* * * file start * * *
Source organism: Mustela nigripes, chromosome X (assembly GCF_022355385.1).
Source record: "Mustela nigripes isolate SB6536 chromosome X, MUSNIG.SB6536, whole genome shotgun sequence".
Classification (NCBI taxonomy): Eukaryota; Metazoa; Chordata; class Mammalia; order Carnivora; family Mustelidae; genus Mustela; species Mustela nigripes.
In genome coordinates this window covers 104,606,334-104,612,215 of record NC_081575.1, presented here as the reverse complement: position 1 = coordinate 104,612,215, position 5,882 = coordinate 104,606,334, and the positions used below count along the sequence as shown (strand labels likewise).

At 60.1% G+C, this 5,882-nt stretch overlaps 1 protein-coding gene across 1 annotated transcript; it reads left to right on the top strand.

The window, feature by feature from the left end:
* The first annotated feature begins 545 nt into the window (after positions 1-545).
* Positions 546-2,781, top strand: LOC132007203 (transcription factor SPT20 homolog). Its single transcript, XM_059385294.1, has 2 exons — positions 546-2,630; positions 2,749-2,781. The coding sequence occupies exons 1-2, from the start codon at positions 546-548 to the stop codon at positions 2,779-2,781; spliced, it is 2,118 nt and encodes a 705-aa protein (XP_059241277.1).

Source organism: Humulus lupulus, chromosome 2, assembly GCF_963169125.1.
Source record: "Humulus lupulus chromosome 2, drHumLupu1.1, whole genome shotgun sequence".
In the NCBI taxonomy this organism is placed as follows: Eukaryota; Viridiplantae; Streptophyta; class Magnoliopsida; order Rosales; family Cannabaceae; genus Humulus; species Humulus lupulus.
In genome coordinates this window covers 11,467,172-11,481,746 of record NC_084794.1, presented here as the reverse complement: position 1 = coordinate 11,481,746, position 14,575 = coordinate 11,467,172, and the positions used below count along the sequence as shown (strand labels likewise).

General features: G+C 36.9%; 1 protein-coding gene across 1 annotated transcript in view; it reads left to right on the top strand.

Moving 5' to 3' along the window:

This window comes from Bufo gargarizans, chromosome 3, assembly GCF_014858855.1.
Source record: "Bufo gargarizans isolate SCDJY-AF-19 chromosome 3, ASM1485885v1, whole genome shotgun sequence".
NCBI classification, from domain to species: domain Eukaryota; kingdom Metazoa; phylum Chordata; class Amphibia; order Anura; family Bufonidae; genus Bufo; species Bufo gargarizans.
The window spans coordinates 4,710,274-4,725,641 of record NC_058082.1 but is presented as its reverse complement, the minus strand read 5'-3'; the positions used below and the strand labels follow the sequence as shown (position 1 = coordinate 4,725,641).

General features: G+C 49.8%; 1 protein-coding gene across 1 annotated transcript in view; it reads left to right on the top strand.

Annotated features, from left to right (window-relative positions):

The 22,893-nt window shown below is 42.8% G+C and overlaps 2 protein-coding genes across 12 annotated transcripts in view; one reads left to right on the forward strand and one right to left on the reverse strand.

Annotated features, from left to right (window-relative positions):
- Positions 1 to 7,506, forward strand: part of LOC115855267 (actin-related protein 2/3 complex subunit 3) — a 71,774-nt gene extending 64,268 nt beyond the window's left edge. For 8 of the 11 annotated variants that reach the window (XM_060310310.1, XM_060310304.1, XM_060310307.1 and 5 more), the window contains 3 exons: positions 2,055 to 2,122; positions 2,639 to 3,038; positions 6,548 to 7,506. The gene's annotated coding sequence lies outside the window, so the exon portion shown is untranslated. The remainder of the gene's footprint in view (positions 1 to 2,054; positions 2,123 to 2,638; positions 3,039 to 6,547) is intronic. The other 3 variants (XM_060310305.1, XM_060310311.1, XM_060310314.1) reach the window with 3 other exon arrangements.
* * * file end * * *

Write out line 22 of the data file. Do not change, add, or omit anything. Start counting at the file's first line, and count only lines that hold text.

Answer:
Annotated features, from left to right (window-relative positions):